De­fi­ant Odinga vows not to back down over ‘stolen’ Kenya vote

‘We are not done yet. We will not give up’

Kuwait Times - - INTERNATIONAL -

Kenya’s op­po­si­tion leader Raila Odinga vowed yes­ter­day not to back down over an elec­tion he claims was stolen from him and urged his sup­port­ers to boy­cott work un­til he an­nounces his strat­egy next week. The 72-yearold told his sup­port­ers to stay at home and out of the way of po­lice, after the in­ter­na­tional com­mu­nity be­seeched him to send out a mes­sage to try to halt protests which have left 16 peo­ple dead since Fri­day night.

How­ever, he de­fi­antly vowed to “re­move” the gov­ern­ment of Pres­i­dent Uhuru Keny­atta, who of­fi­cial re­sults show was re-elected by a large mar­gin in last Tues­day’s elec­tion that poll­sters had de­scribed as too close to call. “We had pre­dicted they will steal the elec­tion and that’s what hap­pened. We are not done yet. We will not give up. Wait for the next course of ac­tion which I will an­nounce the day after to­mor­row (Tues­day),” he told a heav­ing crowd of sup­port­ers in Nairobi’s largest slum, Kib­era.

‘No Raila, no peace’

Kib­era res­i­dents climbed on to roof tops and hung off trees to catch sight of Odinga, who was speak­ing for the first time since Keny­atta was de­clared the vic­tor Fri­day in a poll he claims was mas­sively rigged. “No Raila, no peace,” chanted the crowd, us­ing the ral­ly­ing cry heard after Odinga claimed a 2007 elec­tion was stolen from him. The re­sults of that poll led to two months of protests and eth­nic killings which left 1,100 peo­ple dead and 600,000 dis­placed.

Fri­day’s an­nounce­ment of the elec­tion re­sults sparked im­me­di­ate protests in Odinga’s strongholds in west­ern Kenya and Nairobi slums in­clud­ing Kib­era and Mathare, which have left at least 16 peo­ple dead ac­cord­ing to an AFP tally. Yes­ter­day the flash­point ar­eas were calm, with signs of life re­turn­ing to nor­mal as shop­keep­ers cau­tiously re­opened after two days of run­ning bat­tles with po­lice, who in some cases fired live am­mu­ni­tion to dis­perse pro­test­ers.

Odinga’s Na­tional Super Al­liance (NASA) coali­tion has in­sisted Odinga was robbed of vic­tory through hack­ing and ma­nip­u­la­tion of an elec­tronic vote tal­ly­ing sys­tem. How­ever calls for them to take their griev­ances to court, while Kenya’s for­eign part­ners heap con­grat­u­la­tions on Keny­atta, have left them iso­lated and un­der mount­ing pres­sure. The elec­tion was Odinga’s fourth failed shot at the pres­i­dency. In 2013 he said the elec­tion was rigged and took his case to the Supreme Court where he lost. This time his party of­fi­cials have said court is not an op­tion. “If he tells us to go on the streets, we will go on the streets. If he wants us to stay home, we will stay stay home,” said 25-year-old hair­dresser Humpfrey Son­gole in Mathare.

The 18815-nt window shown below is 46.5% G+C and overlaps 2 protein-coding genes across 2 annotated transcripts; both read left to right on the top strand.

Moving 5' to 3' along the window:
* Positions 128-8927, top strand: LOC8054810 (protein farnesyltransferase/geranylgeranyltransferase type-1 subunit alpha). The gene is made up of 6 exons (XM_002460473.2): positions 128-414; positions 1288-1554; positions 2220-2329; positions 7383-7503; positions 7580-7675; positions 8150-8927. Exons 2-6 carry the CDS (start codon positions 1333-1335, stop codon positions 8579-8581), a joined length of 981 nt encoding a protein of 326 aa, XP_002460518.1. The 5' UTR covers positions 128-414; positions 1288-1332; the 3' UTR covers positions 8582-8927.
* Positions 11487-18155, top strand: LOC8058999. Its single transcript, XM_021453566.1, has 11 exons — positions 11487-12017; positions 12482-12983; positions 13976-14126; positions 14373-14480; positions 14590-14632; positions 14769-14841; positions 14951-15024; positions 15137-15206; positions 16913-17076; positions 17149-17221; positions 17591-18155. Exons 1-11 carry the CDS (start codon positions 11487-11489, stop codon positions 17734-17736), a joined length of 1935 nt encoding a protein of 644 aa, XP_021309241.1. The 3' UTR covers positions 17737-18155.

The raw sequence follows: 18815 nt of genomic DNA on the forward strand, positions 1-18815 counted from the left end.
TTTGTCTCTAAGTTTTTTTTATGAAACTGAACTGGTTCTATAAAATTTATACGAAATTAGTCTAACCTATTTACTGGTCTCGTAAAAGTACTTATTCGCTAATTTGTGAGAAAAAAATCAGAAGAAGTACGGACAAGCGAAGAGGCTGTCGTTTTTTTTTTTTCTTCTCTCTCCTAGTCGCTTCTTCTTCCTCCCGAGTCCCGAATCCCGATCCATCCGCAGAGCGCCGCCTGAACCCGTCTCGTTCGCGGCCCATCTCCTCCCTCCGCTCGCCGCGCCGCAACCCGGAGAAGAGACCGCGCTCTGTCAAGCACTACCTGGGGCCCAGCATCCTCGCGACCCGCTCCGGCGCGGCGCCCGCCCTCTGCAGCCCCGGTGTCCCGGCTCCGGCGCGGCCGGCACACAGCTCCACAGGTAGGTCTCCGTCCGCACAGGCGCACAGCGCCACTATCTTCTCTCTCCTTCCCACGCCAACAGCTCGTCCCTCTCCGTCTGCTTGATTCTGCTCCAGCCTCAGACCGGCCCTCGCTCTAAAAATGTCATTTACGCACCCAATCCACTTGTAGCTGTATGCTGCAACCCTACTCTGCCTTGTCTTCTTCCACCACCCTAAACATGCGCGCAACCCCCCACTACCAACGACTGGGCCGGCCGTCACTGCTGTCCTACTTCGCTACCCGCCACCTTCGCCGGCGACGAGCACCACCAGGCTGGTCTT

‘Ex­er­cise re­straint’

Seven of the dead were killed in clashes in the west of the coun­try, which was also calm yes­ter­day. “These are peo­ple killed in the con­fronta­tions with of­fi­cers since Fri­day night,” said a re­gional po­lice of­fi­cer. Nine peo­ple died in the cap­i­tal, in­clud­ing a young girl whose fam­ily said she had been shot in the back while play­ing on a bal­cony in Mathare as po­lice opened fire on pro­test­ers. The Doc­tors with­out Bor­ders (MSF) char­ity said on Twit­ter it had treated 54 wounded peo­ple in its clin­ics.

Bri­tish For­eign Sec­re­tary Boris John­son called on Kenya’s op­po­si­tion to “ex­er­cise re­straint” to en­sure calm. EU for­eign af­fairs chief Fed­er­ica Mogherini also urged the op­po­si­tion “to re­spect the re­sults and to use le­gal means avail­able for ap­peals and com­plaints.” In an­other blow to the op­po­si­tion, lo­cal elec­tion ob­server group ELOG, which de­ployed 8,300 ob­servers and con­ducted a par­al­lel tal­ly­ing op­er­a­tion, de­ter­mined Keny­atta had won with 54 per­cent — the same fig­ure given by the elec­toral com­mis­sion.

‘Zero-sum game’

Odinga, an eth­nic Luo who scored nearly 45 per­cent of votes to Keny­atta’s 54 per­cent, has a huge fol­low­ing no­tably among the poor who are drawn to his plat­form of more eq­ui­table eco­nomic growth. But eth­nic griev­ance is also a key as­pect of his ap­peal. Three of Kenya’s four pres­i­dents have been Kikuyu and the other Kalen­jin, leav­ing Luos feel­ing ex­cluded from power for over half a cen­tury.

Pol­i­tics in Kenya is largely di­vided along tribal lines, and the win­ner-takes-all na­ture of elec­tions has long stoked com­mu­nal di­vi­sions. Crit­ics say the fault­lines that burst into the open in 2007 have not been ad­e­quately dealt with. “The rea­son elec­tions have be­come a trig­ger for vi­o­lence is the re­la­tion­ship be­tween power and pros­per­ity. It is a zero-sum game and win­ning be­comes a life and death mat­ter, hence los­ing is not an op­tion,” the Daily Na­tion wrote in its edi­to­rial.

— AP

NAIROBI: Kenyan op­po­si­tion leader Raila Odinga ges­tures to thou­sands of sup­port­ers gath­ered in the Mathare area.

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